Shakespeare by Bill Bryson
I have never been into reading poetry, poems or other forms of heavy literature. I have only read Shakespeare’s works in few chapters in English textbooks and seeing the plays in few movies. So why did I pick this book, which is a biography of Shakespeare – it was simply because of “Bill Bryson” name in the title. I have enjoyed so much his previous books “The Thunderbolt Kid” and “Neither here Nor there“, that the minute I saw his name I bought the book. Anyways after buying it, I decided to read it. And in the course of reading, I learned a great deal about Elizabethan times and of course about Shakespeare. Of course, Bryson with his signature humour has handled the subject very easy to read and enjoy.
Little is known about Shakespeare’s life, and in this biography, Bryson makes no attempt to expand on the known details. Starting by presenting the paucity of facts, he goes on to sketch the life of the worlds greatest playwright, from Stratford to London and back again. He also discusses the theories suggesting that Shakespeare’s works were written by someone else, dismissing them as ludicrous.
We learn a great deal from the book:
- That Shakespeare names are written with different spellings throughout his life and after. Oxford English Dictionary endorses the spelling Shakspere.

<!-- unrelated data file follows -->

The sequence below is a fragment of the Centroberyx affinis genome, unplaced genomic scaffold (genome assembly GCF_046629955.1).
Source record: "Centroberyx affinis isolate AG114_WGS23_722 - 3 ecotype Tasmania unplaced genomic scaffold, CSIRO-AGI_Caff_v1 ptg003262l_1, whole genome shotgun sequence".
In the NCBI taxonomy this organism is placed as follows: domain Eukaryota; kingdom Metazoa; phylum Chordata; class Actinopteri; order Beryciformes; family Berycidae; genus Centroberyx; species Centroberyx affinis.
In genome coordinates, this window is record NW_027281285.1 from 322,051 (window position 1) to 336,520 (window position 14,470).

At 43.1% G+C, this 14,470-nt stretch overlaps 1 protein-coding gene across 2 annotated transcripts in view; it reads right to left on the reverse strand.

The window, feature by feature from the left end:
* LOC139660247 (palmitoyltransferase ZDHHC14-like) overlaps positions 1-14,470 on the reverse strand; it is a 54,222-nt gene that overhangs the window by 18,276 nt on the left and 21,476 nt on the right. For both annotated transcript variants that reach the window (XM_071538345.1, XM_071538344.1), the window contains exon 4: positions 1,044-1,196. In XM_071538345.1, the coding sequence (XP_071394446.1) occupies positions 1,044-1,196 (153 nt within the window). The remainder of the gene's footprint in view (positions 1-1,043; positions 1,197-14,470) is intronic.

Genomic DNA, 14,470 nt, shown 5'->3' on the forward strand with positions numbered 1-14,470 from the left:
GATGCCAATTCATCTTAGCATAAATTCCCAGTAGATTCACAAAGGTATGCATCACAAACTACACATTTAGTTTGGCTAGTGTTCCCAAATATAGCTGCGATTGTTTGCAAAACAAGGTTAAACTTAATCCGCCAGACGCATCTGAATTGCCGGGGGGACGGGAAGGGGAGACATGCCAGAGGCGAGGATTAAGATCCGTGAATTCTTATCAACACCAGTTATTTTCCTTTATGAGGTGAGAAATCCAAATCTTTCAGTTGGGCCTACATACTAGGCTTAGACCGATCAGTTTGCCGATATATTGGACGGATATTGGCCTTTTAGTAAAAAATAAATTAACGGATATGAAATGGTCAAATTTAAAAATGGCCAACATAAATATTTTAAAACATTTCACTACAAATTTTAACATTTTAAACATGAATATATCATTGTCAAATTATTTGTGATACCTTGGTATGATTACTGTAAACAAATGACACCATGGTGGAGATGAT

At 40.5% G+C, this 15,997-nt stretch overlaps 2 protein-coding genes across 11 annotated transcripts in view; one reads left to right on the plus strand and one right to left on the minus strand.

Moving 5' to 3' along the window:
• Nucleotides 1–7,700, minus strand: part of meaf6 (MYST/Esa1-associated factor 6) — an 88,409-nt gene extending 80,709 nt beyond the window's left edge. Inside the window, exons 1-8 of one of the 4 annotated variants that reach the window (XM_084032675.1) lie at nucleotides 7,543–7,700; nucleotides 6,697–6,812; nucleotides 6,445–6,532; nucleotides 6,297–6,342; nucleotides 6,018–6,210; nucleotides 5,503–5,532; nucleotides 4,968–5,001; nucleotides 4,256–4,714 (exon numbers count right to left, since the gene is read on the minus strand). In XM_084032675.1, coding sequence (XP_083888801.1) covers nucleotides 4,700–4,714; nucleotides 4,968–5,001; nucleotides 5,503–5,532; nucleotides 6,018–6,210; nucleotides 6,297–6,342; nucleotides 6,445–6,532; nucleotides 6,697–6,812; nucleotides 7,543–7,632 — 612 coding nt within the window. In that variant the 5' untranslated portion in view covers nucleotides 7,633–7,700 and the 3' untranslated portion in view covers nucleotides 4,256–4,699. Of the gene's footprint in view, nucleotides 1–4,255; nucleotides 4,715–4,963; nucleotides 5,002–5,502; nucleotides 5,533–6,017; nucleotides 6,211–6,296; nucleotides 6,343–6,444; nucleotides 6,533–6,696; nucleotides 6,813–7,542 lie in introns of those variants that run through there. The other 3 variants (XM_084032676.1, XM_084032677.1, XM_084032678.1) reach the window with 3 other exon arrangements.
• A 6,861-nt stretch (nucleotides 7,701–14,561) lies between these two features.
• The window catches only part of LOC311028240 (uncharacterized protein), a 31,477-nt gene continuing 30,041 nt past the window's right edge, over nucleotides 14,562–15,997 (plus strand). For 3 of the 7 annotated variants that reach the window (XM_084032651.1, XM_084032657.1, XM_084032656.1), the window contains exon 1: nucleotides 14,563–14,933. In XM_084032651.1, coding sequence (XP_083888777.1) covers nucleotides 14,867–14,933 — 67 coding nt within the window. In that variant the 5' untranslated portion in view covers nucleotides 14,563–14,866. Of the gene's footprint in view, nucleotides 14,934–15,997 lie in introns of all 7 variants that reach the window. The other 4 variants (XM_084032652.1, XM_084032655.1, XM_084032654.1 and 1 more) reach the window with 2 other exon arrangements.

- He created the most number of un-prefixes words including unmask, unhand, unlock, untie, unveil and more
- He created numerous new words in English including excellent, extract, frugal, critical, antipathy, hereditary, assassination, lonely, leapfrog, well-read, indistinguishable and others. Imagine an English language without these words!
- In his works, Shakespeare is known to have used over 29,066 words
- If we take Oxford Dictionary of Quotations as our guide, then Shakespeare produced roughly one-tenth of all the most quotable utterances written or spoken in English. These included Vanish into thin air, budge an inch, bag and baggage, cold comfort, flesh and blood, foul play, tower of strength, a foregone conclusion and many others.
- English was rising in his times as it is telling, that William Shakespeare’s birth is recorded in Latin but that he dies in English as “William Shakespeare, Gentleman”